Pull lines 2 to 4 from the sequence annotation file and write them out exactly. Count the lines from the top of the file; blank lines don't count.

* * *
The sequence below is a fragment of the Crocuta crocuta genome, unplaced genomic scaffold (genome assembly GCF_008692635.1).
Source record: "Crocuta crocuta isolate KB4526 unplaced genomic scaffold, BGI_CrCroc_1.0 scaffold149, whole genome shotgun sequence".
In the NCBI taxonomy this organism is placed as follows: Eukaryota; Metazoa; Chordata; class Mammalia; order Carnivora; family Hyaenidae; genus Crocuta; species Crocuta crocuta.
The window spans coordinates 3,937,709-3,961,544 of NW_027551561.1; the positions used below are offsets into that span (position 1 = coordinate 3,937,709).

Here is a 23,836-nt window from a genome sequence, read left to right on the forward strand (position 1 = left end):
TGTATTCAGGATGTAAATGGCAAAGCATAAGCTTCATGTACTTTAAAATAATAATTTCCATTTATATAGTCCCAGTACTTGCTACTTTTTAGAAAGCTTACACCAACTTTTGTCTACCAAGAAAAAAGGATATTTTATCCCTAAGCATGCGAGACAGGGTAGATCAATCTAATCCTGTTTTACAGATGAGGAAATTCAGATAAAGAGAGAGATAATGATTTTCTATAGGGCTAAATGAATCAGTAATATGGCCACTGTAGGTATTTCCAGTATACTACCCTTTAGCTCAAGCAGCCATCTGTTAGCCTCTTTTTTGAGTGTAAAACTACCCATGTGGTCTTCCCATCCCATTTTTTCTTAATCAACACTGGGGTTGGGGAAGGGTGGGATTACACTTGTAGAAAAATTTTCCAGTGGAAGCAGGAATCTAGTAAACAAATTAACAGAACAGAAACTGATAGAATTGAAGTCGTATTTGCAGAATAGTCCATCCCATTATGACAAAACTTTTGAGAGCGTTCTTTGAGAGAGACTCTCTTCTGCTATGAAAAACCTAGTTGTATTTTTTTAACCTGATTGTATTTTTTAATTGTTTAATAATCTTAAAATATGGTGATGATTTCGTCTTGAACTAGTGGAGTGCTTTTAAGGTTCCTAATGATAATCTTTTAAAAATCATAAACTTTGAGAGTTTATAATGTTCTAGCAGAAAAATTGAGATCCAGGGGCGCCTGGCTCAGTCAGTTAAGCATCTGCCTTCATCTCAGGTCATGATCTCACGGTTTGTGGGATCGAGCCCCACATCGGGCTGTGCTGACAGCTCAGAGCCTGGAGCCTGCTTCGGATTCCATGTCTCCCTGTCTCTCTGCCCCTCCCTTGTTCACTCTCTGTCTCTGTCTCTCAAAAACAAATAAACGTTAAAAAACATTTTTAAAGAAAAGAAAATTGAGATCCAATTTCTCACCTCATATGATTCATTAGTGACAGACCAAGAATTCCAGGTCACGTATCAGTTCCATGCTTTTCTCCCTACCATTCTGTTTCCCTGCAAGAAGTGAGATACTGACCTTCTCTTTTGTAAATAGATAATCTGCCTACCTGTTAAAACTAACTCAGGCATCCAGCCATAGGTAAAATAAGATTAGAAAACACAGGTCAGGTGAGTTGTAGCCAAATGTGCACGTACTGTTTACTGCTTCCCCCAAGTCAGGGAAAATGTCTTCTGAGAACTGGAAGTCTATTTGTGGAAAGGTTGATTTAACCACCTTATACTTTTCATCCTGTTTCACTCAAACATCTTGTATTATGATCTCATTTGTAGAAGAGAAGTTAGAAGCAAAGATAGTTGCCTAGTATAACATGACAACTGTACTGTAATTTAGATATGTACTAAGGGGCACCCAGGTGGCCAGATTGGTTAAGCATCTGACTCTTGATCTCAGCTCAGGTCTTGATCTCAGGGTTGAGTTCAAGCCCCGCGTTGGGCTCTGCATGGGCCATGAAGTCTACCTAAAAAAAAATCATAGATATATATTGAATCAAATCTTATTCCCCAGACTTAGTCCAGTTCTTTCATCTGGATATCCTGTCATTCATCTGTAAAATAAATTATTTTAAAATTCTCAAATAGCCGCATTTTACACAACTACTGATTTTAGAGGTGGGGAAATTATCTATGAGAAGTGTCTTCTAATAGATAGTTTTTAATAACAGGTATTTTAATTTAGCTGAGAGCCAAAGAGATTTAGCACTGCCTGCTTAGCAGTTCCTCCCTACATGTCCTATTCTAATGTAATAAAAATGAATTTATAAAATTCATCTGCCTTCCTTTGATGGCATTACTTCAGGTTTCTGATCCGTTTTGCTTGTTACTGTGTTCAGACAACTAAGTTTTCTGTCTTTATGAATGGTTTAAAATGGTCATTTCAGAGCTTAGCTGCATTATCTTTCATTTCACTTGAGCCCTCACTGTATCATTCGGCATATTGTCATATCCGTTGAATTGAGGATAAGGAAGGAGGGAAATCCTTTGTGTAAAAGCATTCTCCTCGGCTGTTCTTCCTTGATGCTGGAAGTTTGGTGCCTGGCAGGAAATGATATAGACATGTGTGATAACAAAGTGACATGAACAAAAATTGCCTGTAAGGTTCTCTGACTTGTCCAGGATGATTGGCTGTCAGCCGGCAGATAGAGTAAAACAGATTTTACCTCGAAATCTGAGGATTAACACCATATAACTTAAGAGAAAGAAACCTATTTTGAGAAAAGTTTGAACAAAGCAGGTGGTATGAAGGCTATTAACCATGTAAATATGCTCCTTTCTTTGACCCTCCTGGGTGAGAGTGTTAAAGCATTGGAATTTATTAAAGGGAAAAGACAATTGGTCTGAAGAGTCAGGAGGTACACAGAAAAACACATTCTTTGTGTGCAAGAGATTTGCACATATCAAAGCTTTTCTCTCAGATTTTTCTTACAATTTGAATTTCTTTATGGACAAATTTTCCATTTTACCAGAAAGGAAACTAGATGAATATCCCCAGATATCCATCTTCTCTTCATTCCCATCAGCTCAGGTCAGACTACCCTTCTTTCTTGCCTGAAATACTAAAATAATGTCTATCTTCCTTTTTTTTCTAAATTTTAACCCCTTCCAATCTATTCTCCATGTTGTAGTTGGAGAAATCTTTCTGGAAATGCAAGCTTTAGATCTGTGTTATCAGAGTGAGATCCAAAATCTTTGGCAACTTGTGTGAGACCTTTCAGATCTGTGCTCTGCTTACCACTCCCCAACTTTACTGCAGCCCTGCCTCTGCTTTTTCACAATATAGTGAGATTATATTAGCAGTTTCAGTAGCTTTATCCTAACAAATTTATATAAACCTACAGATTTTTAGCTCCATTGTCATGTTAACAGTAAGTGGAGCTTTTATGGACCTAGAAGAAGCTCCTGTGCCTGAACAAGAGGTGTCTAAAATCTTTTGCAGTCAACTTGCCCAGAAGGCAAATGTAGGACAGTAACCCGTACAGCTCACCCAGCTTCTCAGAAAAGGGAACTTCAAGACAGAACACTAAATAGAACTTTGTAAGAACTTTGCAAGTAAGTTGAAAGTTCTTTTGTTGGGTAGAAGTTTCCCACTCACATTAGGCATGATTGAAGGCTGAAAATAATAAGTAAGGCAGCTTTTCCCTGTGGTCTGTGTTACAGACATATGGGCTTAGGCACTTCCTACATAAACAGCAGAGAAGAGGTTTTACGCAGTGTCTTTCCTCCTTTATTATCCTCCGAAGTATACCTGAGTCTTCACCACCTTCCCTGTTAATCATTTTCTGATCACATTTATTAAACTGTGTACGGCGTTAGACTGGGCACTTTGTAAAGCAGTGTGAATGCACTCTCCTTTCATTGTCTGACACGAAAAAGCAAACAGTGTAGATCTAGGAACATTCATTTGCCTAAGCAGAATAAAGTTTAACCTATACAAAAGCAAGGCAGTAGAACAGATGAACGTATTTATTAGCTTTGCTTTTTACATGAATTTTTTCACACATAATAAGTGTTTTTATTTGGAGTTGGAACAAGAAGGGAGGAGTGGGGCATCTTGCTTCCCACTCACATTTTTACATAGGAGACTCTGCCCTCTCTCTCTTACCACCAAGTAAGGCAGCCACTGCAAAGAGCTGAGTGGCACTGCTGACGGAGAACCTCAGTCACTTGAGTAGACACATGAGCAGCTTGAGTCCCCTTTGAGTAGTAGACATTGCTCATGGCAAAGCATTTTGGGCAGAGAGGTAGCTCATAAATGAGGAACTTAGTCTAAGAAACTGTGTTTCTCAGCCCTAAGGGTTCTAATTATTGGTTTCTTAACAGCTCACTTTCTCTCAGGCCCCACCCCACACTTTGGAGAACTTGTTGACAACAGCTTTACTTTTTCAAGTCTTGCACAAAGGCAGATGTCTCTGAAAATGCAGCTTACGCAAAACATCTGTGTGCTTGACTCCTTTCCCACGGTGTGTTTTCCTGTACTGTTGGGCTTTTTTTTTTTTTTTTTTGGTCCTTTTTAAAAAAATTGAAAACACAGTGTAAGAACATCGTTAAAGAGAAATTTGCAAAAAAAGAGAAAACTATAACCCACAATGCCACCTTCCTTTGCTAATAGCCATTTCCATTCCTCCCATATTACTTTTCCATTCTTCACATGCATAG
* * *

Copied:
Source record: "Crocuta crocuta isolate KB4526 unplaced genomic scaffold, BGI_CrCroc_1.0 scaffold149, whole genome shotgun sequence".
In the NCBI taxonomy this organism is placed as follows: Eukaryota; Metazoa; Chordata; class Mammalia; order Carnivora; family Hyaenidae; genus Crocuta; species Crocuta crocuta.
The window spans coordinates 3,937,709-3,961,544 of NW_027551561.1; the positions used below are offsets into that span (position 1 = coordinate 3,937,709).